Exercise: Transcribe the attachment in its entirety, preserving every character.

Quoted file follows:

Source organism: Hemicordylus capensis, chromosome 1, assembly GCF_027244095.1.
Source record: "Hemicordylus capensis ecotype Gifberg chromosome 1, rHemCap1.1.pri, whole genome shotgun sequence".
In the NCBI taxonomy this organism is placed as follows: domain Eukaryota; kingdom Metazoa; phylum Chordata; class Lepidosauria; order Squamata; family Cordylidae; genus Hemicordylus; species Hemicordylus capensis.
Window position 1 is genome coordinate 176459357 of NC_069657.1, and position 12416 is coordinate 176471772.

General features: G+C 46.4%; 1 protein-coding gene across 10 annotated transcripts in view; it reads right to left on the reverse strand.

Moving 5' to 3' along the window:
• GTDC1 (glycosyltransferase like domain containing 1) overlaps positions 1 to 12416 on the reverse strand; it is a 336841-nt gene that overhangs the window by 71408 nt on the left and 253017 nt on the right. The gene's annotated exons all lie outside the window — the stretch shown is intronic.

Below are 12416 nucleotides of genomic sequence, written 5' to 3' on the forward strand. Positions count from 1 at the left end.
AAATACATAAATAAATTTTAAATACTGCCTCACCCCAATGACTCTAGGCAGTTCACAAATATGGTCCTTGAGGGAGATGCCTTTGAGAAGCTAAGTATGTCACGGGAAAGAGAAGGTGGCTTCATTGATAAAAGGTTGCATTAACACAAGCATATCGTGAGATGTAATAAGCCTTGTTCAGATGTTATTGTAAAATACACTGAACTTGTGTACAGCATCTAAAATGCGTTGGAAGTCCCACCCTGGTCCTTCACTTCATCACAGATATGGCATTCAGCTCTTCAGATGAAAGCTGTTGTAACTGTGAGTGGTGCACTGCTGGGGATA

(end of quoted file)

Source organism: Hemicordylus capensis, chromosome 1, assembly GCF_027244095.1.
Source record: "Hemicordylus capensis ecotype Gifberg chromosome 1, rHemCap1.1.pri, whole genome shotgun sequence".
In the NCBI taxonomy this organism is placed as follows: domain Eukaryota; kingdom Metazoa; phylum Chordata; class Lepidosauria; order Squamata; family Cordylidae; genus Hemicordylus; species Hemicordylus capensis.
Window position 1 is genome coordinate 176459357 of NC_069657.1, and position 12416 is coordinate 176471772.

General features: G+C 46.4%; 1 protein-coding gene across 10 annotated transcripts in view; it reads right to left on the reverse strand.

Moving 5' to 3' along the window:
• GTDC1 (glycosyltransferase like domain containing 1) overlaps positions 1 to 12416 on the reverse strand; it is a 336841-nt gene that overhangs the window by 71408 nt on the left and 253017 nt on the right. The gene's annotated exons all lie outside the window — the stretch shown is intronic.

Below are 12416 nucleotides of genomic sequence, written 5' to 3' on the forward strand. Positions count from 1 at the left end.
AAATACATAAATAAATTTTAAATACTGCCTCACCCCAATGACTCTAGGCAGTTCACAAATATGGTCCTTGAGGGAGATGCCTTTGAGAAGCTAAGTATGTCACGGGAAAGAGAAGGTGGCTTCATTGATAAAAGGTTGCATTAACACAAGCATATCGTGAGATGTAATAAGCCTTGTTCAGATGTTATTGTAAAATACACTGAACTTGTGTACAGCATCTAAAATGCGTTGGAAGTCCCACCCTGGTCCTTCACTTCATCACAGATATGGCATTCAGCTCTTCAGATGAAAGCTGTTGTAACTGTGAGTGGTGCACTGCTGGGGATA